In this US News & World Report story, Cara Murez reports on new research in the journal Pediatrics showing a dramatic two-decade increase in ADHD drug errors affecting children:
“Over 3 million American children now take medication for attention-deficit/hyperactivity disorder (ADHD), but new research shows medication errors have spiked nearly 300% in the past two decades for these kids.
The increase in ADHD medication errors parallels the increase in ADHD diagnoses, said study co-author Dr. Gary Smith, director of the Center for Injury Research and Policy at Nationwide Children’s Hospital in Columbus, Ohio. . . .
The study, which researched errors reported through poison control centers from 2000 to 2021, found that about 54% of these mistakes happened when someone was accidentally given or took their medication twice. In about 13% of cases, someone inadvertently took or was given someone else’s medication, Smith said, and in about 13% of cases, the wrong medication was taken or given.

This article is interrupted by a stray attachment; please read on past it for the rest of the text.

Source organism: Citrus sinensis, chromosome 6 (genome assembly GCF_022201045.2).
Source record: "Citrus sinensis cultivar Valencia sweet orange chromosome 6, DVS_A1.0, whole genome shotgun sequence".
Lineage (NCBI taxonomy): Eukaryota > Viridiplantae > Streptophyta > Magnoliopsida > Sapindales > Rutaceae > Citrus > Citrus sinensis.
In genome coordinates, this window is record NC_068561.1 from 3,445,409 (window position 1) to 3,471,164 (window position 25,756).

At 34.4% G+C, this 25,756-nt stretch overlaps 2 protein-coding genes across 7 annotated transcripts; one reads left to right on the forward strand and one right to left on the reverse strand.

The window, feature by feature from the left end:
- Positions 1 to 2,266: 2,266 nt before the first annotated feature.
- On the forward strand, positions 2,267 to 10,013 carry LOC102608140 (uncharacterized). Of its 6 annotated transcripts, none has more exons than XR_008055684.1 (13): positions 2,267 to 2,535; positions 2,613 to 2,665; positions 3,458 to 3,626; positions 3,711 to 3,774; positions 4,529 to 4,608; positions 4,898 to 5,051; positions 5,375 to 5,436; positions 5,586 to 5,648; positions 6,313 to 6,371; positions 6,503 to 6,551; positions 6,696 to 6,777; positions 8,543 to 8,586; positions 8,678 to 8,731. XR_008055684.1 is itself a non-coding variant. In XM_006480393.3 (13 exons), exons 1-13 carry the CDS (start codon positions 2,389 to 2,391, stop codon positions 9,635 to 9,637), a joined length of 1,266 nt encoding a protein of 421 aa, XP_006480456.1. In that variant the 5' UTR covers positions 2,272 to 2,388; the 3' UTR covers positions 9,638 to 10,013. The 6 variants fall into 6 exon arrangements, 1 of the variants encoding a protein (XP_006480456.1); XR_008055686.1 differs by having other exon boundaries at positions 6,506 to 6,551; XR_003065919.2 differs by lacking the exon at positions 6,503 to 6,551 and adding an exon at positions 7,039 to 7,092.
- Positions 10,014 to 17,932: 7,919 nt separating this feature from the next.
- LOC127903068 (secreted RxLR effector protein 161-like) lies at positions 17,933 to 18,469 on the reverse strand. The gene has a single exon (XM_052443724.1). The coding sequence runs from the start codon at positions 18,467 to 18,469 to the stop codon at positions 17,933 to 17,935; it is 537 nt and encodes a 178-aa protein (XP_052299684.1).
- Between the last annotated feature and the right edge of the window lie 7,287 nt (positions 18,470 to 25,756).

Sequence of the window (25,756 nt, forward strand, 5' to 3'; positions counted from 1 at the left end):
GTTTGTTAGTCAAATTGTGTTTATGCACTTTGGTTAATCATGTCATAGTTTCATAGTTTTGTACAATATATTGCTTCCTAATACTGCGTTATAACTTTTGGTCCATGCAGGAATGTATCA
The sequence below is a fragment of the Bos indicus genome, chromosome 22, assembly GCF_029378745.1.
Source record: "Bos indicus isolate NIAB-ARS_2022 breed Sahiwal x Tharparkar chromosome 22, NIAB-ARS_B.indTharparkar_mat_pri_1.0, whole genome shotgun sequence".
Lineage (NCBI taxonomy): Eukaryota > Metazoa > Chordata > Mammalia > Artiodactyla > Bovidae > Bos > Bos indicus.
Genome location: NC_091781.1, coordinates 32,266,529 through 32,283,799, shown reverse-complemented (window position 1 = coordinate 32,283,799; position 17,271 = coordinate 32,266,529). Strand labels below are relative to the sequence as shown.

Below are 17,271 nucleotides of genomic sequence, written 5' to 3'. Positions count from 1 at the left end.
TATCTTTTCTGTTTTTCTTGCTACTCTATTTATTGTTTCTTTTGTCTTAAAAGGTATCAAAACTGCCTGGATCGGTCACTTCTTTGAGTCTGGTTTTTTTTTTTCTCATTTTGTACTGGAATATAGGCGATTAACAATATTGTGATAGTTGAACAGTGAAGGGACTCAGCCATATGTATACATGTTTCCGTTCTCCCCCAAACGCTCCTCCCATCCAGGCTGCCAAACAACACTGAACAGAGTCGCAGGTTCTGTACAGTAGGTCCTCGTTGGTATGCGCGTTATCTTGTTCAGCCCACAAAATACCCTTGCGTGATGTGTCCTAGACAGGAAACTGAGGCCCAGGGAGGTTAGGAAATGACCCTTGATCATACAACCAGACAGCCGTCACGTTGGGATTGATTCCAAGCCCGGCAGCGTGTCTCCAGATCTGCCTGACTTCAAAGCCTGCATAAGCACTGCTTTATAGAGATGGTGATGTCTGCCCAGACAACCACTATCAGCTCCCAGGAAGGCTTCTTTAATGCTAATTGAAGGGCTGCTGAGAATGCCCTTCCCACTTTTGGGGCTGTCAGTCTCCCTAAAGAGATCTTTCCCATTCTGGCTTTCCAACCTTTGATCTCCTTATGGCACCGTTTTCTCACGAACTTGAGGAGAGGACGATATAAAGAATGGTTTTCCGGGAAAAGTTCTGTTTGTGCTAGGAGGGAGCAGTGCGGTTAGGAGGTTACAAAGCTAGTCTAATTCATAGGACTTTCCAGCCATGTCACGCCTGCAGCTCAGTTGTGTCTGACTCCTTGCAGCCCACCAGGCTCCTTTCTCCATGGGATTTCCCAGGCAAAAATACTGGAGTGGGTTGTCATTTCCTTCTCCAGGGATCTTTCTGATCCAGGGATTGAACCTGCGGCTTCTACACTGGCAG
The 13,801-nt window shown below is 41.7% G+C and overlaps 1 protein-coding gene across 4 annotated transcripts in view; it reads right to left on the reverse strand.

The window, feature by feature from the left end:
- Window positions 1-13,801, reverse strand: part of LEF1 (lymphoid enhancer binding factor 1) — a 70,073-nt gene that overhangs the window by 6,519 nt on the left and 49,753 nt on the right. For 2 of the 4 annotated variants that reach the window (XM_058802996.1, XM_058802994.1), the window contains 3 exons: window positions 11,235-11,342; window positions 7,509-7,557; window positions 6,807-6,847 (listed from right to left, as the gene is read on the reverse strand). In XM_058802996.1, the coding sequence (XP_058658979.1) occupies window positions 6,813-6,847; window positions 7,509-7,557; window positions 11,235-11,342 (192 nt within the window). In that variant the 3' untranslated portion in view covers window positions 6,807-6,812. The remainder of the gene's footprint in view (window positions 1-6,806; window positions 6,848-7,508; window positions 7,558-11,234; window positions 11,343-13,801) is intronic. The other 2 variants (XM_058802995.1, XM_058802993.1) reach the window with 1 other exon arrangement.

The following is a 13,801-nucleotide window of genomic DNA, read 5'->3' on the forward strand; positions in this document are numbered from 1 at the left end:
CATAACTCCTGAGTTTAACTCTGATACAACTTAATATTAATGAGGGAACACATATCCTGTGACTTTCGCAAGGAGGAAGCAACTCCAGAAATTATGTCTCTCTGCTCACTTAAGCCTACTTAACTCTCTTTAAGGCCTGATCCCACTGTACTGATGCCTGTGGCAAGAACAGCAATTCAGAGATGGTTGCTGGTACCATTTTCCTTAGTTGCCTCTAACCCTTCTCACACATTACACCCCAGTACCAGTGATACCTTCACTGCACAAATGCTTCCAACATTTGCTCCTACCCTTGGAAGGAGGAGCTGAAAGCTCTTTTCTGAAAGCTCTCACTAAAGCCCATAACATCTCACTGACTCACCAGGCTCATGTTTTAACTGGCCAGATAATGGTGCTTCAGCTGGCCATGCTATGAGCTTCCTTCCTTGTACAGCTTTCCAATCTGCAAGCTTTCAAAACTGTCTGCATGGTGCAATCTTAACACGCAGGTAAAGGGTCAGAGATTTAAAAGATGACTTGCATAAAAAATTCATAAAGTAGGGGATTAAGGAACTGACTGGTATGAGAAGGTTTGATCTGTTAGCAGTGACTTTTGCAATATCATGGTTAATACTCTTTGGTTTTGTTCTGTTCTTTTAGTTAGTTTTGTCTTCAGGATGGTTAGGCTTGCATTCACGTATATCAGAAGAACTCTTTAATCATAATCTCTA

A very large number of these mishaps, about 93%, happened at home. In two-thirds of cases, they involved kids aged 6 to 12. . . .
Another 4% of cases were associated with a serious medical outcome, the study found.
For some children, these mistakes cause agitation, tremors, seizures and changes in mental status. Children younger than 6 were twice as likely to experience a serious medical outcome than older kids. They were also more than three times as likely to be admitted to a health care facility. . . . The total number of medication errors reported was more than 87,000. Boys were involved in 76% of the mistakes.”
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